Consequences of a Criminal Conviction

The penalty for a criminal conviction does not end at sentencing. While most people are relieved to be done with their case; even if they are unhappy with the result, they often do not understand that their conviction may cause numerous problems for them down the road.

This article is meant to highlight some of those possible consequences. It is not intended to be a detailed discussion of these issues, but should at least make people aware of how a criminal conviction can have a lasting impact. Hopefully, it will make some people think twice about just “pleaing out” and opt to put up a more vigorous defense regardless of guilt or innocence.

Career Consequences – Generally only for a Felony Conviction

It would be impossible to state all the possible careers that could be jeopardized by a criminal conviction, some common ones include: firefighter, law enforcement, most government employment, working in a school (or even volunteering), certain types of truck drivers, and working in the airline field. It can also prevent or create obstacles in obtaining a nursing license, a license or practice law and other professional licenses. A misdemeanor involving dishonesty (think theft or fraud) can prevent a person from working the banking, insurance, securities or accounting fields.

Immigration

Any criminal conviction can affect citizenship status of a non US citizen. Certain felonies make deportation and option. As this area is complex and keeps changing, it is beyond the scope of this article to go any further on this subject.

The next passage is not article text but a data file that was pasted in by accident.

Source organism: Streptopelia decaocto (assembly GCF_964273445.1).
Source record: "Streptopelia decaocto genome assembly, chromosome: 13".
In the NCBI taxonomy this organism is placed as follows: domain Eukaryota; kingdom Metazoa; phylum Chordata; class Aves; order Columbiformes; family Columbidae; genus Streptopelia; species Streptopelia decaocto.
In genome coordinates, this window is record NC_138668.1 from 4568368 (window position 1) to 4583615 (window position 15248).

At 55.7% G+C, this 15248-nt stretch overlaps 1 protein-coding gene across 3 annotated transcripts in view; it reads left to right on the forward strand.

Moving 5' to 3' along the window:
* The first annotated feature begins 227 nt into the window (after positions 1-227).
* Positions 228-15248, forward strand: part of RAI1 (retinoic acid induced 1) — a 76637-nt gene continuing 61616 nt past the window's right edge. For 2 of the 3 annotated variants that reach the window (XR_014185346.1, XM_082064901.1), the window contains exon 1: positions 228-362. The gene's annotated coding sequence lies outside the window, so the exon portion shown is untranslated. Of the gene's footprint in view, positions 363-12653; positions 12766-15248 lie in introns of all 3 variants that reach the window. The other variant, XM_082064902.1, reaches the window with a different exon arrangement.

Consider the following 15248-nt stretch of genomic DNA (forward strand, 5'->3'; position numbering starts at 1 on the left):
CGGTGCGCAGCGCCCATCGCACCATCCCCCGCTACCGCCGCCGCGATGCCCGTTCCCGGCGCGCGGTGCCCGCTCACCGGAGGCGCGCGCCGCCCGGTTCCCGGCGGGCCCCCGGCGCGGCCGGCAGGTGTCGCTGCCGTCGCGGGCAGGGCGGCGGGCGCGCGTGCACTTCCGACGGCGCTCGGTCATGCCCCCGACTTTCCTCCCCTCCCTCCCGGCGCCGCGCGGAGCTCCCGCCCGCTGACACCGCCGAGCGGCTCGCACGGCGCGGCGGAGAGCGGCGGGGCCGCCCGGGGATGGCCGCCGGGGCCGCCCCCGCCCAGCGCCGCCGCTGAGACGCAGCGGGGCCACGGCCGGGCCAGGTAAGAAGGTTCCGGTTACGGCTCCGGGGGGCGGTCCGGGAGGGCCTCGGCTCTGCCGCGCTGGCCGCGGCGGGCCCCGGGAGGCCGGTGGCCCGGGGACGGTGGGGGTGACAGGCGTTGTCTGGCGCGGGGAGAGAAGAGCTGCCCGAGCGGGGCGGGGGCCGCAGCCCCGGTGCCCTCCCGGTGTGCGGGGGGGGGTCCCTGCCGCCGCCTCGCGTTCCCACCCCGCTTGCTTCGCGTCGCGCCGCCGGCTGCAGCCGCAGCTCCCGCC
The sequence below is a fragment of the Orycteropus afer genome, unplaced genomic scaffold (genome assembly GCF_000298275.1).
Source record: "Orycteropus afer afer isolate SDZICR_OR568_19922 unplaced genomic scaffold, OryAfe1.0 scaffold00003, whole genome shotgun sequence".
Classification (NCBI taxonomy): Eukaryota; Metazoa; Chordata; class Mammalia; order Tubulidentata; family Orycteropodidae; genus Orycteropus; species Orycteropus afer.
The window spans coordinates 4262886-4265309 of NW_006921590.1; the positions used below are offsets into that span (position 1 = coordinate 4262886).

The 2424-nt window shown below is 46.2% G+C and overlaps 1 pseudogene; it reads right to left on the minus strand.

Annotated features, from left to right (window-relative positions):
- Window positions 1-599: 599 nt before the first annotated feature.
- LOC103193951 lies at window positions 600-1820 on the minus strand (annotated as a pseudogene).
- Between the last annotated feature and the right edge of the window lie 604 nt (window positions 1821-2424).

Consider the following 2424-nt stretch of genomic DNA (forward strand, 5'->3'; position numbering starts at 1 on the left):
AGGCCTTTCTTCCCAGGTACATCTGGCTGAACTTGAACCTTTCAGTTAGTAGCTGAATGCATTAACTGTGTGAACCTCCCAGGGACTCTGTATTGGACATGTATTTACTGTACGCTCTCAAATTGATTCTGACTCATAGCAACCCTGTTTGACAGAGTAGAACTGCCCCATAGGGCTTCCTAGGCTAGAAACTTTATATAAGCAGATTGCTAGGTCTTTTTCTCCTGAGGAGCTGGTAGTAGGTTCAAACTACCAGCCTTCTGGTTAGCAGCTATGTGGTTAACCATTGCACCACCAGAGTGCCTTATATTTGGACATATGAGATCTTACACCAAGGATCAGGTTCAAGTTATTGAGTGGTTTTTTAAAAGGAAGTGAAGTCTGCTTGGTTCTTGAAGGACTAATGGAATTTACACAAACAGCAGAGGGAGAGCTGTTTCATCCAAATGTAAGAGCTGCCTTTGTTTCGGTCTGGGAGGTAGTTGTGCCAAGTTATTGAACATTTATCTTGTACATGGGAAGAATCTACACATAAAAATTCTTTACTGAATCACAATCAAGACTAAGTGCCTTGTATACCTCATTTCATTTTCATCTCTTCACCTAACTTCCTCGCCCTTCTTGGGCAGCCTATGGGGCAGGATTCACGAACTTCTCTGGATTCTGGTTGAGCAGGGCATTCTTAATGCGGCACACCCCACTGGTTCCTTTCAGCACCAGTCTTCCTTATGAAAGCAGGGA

Possession of a Firearm

Depending on the nature of the charge, a felony conviction can prevent a person from possessing a firearm for either three or five years from the time of sentencing or release from a jail or prison. (See MCL 750.224f) In Michigan, a person can get a hunting license with a criminal conviction.

Public Housing

A conviction of ANYONE who committed a crime in a public housing tenant’s apartment, will result in the loss of public housing benefits. This can lead to some very unfair outcomes when the person is just a visiting relative who gets caught with a joint, but this does happen.

Driver’s License Revocation

A person can have his driver’s license revoked or suspended for a conviction of certain crimes. These crimes primarily deal with drug and alcohol offenses but can also occur in other situations such as not paying child support.

Sex Offender’s Registry

A conviction of any number of criminal sexual misconduct charges can result in having to register with the State of Michigan pursuant to the Sex Offenders Registration Act (SORA). In addition, a person required to register under this act must meet strict guidelines in keeping the state informed of moving, changes in employment and registrants are forbidden from being within 1,000 feet of a school (with some exceptions). These are the primary issues with being a convicted sex offender; there are other ones beyond the scope of this article.

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